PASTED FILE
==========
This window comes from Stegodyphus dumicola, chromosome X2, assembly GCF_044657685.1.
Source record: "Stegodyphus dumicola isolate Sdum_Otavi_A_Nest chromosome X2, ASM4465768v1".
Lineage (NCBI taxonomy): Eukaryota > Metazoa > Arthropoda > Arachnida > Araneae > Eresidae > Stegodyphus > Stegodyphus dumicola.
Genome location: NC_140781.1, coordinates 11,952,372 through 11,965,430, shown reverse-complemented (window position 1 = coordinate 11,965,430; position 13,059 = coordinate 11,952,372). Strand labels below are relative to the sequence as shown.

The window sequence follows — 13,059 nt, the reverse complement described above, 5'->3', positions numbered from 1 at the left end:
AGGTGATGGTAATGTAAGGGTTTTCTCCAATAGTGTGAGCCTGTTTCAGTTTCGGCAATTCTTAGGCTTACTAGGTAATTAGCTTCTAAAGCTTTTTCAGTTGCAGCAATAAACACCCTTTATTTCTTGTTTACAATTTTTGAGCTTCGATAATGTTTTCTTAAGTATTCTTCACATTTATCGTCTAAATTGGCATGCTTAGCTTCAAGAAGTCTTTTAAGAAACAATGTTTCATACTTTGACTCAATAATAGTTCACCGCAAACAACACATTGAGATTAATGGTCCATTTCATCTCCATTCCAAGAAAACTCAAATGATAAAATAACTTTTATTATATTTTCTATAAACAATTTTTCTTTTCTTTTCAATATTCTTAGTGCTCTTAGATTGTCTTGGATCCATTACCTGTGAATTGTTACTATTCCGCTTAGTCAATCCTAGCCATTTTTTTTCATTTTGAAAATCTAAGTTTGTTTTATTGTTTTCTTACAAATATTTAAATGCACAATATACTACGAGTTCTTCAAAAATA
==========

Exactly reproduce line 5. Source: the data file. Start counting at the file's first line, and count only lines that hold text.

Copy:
The window sequence follows — 13,059 nt, the reverse complement described above, 5'->3', positions numbered from 1 at the left end: